What Led To The Cold War, And Why Was It Hot At Ti Essay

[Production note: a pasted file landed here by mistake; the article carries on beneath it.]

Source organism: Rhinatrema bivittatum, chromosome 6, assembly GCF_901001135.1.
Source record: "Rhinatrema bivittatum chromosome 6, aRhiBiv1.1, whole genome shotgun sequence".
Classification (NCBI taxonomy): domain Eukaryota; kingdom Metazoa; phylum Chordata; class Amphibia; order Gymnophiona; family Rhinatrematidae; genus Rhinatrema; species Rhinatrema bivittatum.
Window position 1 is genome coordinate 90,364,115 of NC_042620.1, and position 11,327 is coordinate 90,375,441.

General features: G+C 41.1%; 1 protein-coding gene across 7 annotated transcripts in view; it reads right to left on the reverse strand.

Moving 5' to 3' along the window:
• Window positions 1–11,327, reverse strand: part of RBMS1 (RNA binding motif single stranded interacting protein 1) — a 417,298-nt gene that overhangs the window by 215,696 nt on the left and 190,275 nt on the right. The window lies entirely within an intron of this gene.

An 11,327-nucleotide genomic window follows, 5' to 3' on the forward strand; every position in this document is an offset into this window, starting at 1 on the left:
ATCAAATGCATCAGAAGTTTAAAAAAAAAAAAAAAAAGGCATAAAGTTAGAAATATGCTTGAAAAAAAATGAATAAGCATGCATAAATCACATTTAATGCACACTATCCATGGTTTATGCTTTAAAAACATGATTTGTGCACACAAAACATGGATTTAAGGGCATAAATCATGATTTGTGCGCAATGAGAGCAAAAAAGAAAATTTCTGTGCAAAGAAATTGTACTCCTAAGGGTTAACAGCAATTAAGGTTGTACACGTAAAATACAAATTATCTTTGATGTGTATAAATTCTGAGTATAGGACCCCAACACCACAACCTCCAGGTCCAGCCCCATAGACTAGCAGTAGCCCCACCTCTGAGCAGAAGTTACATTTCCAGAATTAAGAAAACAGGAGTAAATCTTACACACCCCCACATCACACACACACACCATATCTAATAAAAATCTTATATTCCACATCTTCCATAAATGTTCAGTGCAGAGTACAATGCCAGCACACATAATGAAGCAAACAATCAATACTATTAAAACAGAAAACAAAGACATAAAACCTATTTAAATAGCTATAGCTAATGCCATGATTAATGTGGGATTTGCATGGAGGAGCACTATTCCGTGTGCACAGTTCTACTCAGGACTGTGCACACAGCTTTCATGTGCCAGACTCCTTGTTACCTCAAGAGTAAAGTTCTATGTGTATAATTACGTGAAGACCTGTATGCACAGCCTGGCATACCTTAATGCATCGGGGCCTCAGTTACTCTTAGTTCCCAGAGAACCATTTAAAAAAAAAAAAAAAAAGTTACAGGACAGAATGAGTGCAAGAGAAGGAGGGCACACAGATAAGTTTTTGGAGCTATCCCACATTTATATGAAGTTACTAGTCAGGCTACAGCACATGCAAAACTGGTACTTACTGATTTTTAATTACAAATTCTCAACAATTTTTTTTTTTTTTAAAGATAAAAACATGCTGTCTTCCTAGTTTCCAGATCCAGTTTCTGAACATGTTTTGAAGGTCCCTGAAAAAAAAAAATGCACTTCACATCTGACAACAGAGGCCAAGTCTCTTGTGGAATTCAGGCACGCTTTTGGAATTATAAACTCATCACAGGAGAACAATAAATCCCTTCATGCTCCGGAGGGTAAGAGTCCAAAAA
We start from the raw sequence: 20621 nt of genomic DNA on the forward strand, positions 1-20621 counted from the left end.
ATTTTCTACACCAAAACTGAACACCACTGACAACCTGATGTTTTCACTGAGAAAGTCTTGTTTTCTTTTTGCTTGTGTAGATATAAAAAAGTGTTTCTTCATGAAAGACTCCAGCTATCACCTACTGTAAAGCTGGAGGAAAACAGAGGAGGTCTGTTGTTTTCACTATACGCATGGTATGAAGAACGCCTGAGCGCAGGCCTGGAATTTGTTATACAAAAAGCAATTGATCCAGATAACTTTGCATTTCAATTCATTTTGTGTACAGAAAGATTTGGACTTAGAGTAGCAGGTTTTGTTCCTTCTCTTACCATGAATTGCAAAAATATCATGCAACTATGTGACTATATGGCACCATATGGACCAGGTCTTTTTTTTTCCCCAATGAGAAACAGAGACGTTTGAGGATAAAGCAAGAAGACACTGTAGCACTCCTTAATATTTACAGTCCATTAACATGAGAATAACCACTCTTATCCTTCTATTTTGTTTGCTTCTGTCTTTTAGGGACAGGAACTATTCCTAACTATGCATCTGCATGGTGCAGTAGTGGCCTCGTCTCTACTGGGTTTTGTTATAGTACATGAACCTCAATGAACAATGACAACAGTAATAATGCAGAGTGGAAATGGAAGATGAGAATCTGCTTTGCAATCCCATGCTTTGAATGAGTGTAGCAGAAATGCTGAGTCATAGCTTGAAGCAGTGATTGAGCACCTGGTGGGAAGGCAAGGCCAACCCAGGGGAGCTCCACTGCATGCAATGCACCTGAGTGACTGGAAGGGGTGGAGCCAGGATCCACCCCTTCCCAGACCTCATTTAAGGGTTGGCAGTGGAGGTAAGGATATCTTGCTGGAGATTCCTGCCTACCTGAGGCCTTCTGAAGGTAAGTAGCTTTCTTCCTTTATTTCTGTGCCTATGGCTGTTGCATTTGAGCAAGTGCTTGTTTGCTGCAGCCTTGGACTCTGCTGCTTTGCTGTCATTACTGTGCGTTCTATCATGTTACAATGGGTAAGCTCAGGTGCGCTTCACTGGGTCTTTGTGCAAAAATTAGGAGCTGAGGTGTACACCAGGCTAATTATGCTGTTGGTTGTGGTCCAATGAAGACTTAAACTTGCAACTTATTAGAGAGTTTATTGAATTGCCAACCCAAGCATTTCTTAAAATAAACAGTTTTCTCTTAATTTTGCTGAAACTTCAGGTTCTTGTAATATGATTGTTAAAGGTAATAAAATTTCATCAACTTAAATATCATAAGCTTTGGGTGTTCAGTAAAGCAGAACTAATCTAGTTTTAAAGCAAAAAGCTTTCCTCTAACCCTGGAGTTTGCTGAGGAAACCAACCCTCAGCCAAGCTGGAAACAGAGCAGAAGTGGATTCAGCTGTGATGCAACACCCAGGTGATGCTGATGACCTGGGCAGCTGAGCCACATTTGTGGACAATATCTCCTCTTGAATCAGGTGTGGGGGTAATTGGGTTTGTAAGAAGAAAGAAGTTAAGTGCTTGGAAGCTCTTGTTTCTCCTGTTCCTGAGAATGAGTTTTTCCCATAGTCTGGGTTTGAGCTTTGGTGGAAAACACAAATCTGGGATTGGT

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What led to the Cold War, and why was it dangerously hot at times? The Cold War was a period of tension, from the 1940s and the 1990s, between the United States and its allies, and the Soviet Union and its allied countries. These tensions were brought about by differences in ideology, and also by an intense power rivalry. During World War II, the United States of America had sought an uneasy alliance with the former Soviet Union. Although reluctant to do so, America felt that in order to defeat the greater evils of Nazi Germany and Fascist Italy, that a team with a powerful and lesser evil was needed. Not friendly from the start, the United States and the Soviet Union represented two opposing systems of government. America believed in free speech, assembly and press, and the right to vote on political matters. The Soviet Union represented Communism, with its lack of free speech, assembly, and press. Since these systems of government were already diametrically opposed to one another, compromise was out of the question. Already at odds with one another, when Europe fell at the end of World War II, an intense power struggle started between the United States of America and the Soviet Union. As one wanted to dominant the other, conflicts were inevitable. Not wanting to engage in a “hot” war right after World War II, the United States and the Soviet Union proceeded into a “cold” war. Without actual hand-to-hand combat, they fought with things such as propaganda, diplomatic haggling, and economic wars. A couple of “hotspots” in the Cold War were the Berlin Blockade (1948-1949), the Korean War (1960-1953), the Vietnam War (1959-1989), the Cuban Missile Crisis (1962), and the Soviet-Afghan War (1979-1989). This was due to the growing tension between the East and the West. Each was waiting for a crisis to occur, and this tension was why the Cold War was

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